Oh, the poor dog.
He has become rich beyond the dreams of avarice, and it has – I can categorically confirm – made him unhappy.
This is not the first tale of a bone which has been connected, here in these cyberpages, with Macaulay the Dog. But it is a living, whimpering metaphor; a shadow on the creature who has always been such a happy-go-lucky surfer of life’s waves. Possessions, mark my words, do not always make one happy.
On Sunday evening there was a ring on the doorbell and there stood our kindly dog-friendly neighbour. She had with her a lamb bone. It was huge. Enormous. And delighted, we took the bone and introduced the dog to its rancid charms.
Was it naive to expect a twinkle in the eye, a jauntier gait as those paws clattered out into the garden, carrying jaws bearing gifts? Because the dog was not joyful on receipt of this grail. Rather, imagine an old miser who has mined every day for at least 100 years to find a nugget of gold; and at last, when he is far too old to benefit properly from it(Las Vegas, limousines, all-night parties) he happens upon the thing he has always wanted.
And once he holds it in his hand, the fear of losing it is almost overpowering.
Macaulay the family dog chewed long and with sombre seriousness, out there in the garden. And then he took the huge lamb bone and buried it deep,coming back with a prospector’s moustache filled with compost from the chosen hallowed flowerbed.
But once in, he couldn’t settle. He was worried, deeply concerned. He stood at the window and whined because he knew – with a certainty bordering on the obsessive – that some creature out there wanted his bone, and they were going to dig it up and bear it away into some shady netherworld inhabited mainly by foxes and the odd feral cat.
Now, like his precious, he keeps it close to him at all times, except when some horrified human resident of the house finds it being gnawed on a duvet, or possibly with the new carpet as a tablecloth. We find the bone in any number of places, and few of them are the right place for something which should by rights be pushing up the daisies.
Until the lamb bone came into his life, Macaulay did not know that a possession such as this could change things utterly. But he is a different dog, a furtive, fretting thing, in thrall to pieces of the leg of something else.
Maybe we should enrol him in a monastery where he can eschew worldly goods, and remember what it is to stand in just the fur you were born in, and smell the cow dung on the wind.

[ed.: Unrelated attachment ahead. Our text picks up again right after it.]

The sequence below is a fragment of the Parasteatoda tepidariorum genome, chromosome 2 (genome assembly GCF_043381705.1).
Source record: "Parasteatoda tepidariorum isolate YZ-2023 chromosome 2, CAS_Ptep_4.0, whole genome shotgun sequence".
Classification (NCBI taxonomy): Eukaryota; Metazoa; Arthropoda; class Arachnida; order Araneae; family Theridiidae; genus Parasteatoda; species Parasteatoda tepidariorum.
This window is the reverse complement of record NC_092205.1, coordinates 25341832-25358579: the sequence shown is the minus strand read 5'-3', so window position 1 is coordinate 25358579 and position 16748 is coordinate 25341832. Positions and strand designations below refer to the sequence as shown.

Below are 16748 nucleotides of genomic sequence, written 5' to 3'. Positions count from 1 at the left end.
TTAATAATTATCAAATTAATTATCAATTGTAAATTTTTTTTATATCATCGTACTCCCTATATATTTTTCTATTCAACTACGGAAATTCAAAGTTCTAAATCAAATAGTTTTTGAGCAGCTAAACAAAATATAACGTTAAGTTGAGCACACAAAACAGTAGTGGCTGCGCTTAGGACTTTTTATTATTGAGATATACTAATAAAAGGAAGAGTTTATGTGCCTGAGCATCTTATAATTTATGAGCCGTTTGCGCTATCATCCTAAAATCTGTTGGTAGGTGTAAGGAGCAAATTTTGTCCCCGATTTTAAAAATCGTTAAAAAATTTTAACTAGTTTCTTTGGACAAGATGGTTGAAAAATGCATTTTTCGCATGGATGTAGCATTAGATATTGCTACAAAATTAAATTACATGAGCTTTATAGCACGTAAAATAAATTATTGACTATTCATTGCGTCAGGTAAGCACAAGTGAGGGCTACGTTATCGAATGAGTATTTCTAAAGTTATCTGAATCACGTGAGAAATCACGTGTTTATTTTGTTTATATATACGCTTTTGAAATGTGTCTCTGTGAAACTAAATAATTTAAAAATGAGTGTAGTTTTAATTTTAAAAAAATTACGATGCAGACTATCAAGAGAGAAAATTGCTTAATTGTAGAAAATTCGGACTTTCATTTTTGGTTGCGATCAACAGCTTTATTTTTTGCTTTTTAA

Or possibly a collective, a kholkoz, where Macaulay’s bone will be shared amongst a small working group of dogs, some of whom are more equal than others.
60 thoughts on “Should A Dog Have Possessions?”
I can see collectivisation being forced on dogs with bones in a Stalinesque nightmare scenario.
Poor Mac. Let us hope he escapes Siberia.
Poor Mac. At least my Annie cherishes only machine-washable “babies” which are carried outside, to be dutifully retrieved at a later date. But then, she has never received a gift as magnificent as that lamb bone.
The greater the gift, the greater the treasure, the greater the covetousness, PT! May Annie have an abundance of quality time with her ‘babies.’
That bone would bring out a side of Annie I’ve never seen, as it has in Mac. Any dog would cherish it.
Our Ruffy and his tennis balls needs rehab too! as perhaps some of their humans! In the middle of unpacking our moving boxes from the states, I felt you were talking about my earthly worries as much as of you dog’s! Loved it!
To be honest, Solveig, it taught Phil and I a lesson. We live in a very modest three storey end-of-terrace and after watching Macaulay I consider us fortunate indeed.
Dogs have so few things they can truly call their own. The occasional bone can’t hurt. 🙂
Ah, but to quote an old Irish poet, All is changed, changed utterly; a terrible beauty is born.
Hahaha! From the Hobbit to Animal Farm in a single post. You rock!
😀 Thank you, Nancy.
This is exactly what the culture of things feels like to me. The more I acquire, the greater my misery and guilt.
It is a tiny metaphor, right in front of our noses, Rob, but it explains to me why I might indeed be fortunate to have not very much.
We have a commercial for a bank that has this story line. It’s about a dog and his bone which he neurotically protects. He moves it from one burial place to another always watching from a window fearful someone will steal it until the day he digs it up and takes it to the bank for safe keeping. It’s really a funny commercial but now I can see the reality!
Possibly you’re referring to this commercial? http://youtu.be/lk2B8988ws0 the way Kate describes Mac’s neurosis with his beloved lamb bone, that dog in this commercial could be him.
Yes, that’s it! I never realized that dog’s were so protective!
I think that dog is the Laurence Olivier of animal actors though. I love that commercial.
It’s fabulous, Kate and and Virginia, thank you! Indeed, it could be Mac himself. Though the dog is clean and does not seem to elicit any olfactory discomfort in those nearby.The banker might refuse Mac entrance to his pristine moneyhouse.
Mac does harbor quite an appreciation for things smelly and dead, Kate.
He nurses them, Virginia. He positively cultivates their micro-civilisations. A tip if you ever meet him: steer clear of the moustache.
Suddenly, a childhood rhyme comes to mind:
This old man, he played one,
He played knick-knack on my thumb;
With a knick-knack paddywhack,
Give the dog a bone,
This old man came rolling home . . .
Don’t know why these things come to me, but, poor old Mac and his boney story made me think of it.
I’m enjoying the thread of comments almost as much as your story, Kate.
It seems the perfect rhyme for the occasion, Penny 🙂 And the thread? Well, I like to think we have a high class of commented here. And get them going on dogs, and they could talk forever.
Canine materialism. Given dog’s best friend is a human, this evolution was inevitable, I suppose. 😉